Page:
Curator of the exhibition is Prof. Dr. Jochen Sander (Städel Museum); Research assistants are Gabriel Dette, M.A., and Dr. Bastian Eclercy (Städel Museum).
Caravaggio in Holland. Musik und Genre bei Caravaggio und den Utrechter Caravaggisten is edited by Jochen Sander, Bastian Eclercy, and Gabriel Dette with a preface by Max Hollein and contributions by Marcus Dekiert, Gabriel Dette, Bastian Eclercy, Wayne Franits, Louis Peter Grijp, Nicole Hartje-Grave, Liesbeth M. Helmus, Thomas Ketelsen, Everhard Korthals Altes, and Jochen Sander. Hirmer Verlag, Munich 2009, 34.90 euros, ISBN 978-3-7774-8065-7.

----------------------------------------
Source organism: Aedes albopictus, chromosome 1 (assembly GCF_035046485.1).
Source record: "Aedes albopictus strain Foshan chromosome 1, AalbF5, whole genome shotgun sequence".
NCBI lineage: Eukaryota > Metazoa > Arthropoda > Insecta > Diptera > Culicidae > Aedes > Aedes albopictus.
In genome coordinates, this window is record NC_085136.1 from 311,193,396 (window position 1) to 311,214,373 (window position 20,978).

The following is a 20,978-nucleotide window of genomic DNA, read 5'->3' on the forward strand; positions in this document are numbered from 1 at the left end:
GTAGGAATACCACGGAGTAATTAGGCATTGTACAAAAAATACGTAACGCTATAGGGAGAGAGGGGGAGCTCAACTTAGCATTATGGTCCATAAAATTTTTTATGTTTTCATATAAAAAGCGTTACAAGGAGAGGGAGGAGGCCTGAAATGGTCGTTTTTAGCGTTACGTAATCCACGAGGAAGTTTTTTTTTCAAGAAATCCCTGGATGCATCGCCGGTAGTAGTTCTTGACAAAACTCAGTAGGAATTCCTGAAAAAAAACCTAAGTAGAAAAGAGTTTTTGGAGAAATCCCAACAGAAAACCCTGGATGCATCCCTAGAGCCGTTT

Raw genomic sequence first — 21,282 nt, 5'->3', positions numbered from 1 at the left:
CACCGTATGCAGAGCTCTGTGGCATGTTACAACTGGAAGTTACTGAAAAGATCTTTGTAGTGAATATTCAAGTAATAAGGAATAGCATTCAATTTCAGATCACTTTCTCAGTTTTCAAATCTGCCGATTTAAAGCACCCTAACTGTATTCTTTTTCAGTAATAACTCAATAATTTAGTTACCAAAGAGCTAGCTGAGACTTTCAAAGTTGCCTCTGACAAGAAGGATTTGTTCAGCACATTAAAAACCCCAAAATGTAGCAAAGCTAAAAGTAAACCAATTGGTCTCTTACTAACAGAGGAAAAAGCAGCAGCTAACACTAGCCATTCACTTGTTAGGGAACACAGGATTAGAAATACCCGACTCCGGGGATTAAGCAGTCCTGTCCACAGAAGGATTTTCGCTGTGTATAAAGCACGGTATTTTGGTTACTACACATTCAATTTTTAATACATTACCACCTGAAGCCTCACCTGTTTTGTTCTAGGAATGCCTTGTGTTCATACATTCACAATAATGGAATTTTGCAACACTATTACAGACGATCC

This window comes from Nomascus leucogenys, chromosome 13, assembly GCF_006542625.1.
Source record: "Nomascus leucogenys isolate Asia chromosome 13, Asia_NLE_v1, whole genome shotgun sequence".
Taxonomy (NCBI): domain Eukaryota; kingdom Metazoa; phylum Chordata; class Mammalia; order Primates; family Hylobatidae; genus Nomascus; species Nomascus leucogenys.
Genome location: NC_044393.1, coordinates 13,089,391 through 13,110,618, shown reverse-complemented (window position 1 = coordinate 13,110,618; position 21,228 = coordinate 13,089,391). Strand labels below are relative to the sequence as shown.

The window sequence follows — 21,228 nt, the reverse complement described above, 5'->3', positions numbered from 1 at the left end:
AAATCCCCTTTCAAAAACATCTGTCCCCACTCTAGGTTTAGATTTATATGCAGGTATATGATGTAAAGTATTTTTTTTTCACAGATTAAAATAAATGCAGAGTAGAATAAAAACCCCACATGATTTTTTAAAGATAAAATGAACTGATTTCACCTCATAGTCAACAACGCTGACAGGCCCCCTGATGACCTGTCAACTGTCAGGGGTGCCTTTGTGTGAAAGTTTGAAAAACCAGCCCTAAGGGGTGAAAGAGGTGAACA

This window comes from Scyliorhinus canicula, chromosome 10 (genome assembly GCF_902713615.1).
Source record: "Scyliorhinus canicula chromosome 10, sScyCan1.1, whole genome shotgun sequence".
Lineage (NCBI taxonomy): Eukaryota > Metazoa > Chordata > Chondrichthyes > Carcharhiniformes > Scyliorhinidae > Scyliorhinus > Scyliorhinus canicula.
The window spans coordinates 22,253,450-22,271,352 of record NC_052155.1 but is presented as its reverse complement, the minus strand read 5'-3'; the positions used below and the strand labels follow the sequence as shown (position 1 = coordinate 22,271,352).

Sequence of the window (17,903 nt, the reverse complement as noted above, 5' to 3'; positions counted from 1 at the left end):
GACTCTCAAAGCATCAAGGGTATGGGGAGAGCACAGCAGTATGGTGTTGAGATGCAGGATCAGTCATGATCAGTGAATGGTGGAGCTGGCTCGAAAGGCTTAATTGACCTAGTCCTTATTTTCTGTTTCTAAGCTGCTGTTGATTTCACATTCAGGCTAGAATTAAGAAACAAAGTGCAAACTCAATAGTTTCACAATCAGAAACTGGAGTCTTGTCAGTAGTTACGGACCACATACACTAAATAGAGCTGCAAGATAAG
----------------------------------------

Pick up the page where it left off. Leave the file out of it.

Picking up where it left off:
Hendrick Terbrugghen (1588-1629), Flute Player, 1621, Oil on canvas, 70 x 55 cm, Kassel, Gemäldegalerie Alter Meister, Photo: Museumslandschaft Hessen Kassel, Ute Brunzel.
Dirck van Baburen (ca. 1595-1624), Saint Francis, Oil on canvas, 114 x 82 cm, Wien, Kunsthistorisches Museum, Photo: Wien, Kunsthistorisches Museum.